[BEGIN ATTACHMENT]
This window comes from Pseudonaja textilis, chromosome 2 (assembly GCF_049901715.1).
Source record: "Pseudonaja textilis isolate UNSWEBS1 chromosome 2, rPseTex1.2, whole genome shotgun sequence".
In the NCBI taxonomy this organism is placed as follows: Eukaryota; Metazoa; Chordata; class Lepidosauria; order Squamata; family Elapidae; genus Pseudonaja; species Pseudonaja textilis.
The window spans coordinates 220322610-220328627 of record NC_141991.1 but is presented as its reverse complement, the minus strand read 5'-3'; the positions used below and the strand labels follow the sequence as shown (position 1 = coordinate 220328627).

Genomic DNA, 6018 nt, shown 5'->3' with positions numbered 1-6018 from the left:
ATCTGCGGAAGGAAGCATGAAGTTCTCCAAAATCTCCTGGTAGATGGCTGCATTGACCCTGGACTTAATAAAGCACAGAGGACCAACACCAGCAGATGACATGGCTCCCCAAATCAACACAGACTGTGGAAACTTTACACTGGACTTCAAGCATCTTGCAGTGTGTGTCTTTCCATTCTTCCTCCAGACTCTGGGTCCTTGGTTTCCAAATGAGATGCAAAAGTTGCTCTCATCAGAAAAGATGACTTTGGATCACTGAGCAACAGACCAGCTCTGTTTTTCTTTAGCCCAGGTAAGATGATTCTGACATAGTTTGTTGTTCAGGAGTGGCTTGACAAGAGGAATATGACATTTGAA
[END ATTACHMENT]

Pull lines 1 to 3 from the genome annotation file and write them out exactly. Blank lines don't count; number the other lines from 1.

This window comes from Pseudonaja textilis, chromosome 2 (assembly GCF_049901715.1).
Source record: "Pseudonaja textilis isolate UNSWEBS1 chromosome 2, rPseTex1.2, whole genome shotgun sequence".
In the NCBI taxonomy this organism is placed as follows: Eukaryota; Metazoa; Chordata; class Lepidosauria; order Squamata; family Elapidae; genus Pseudonaja; species Pseudonaja textilis.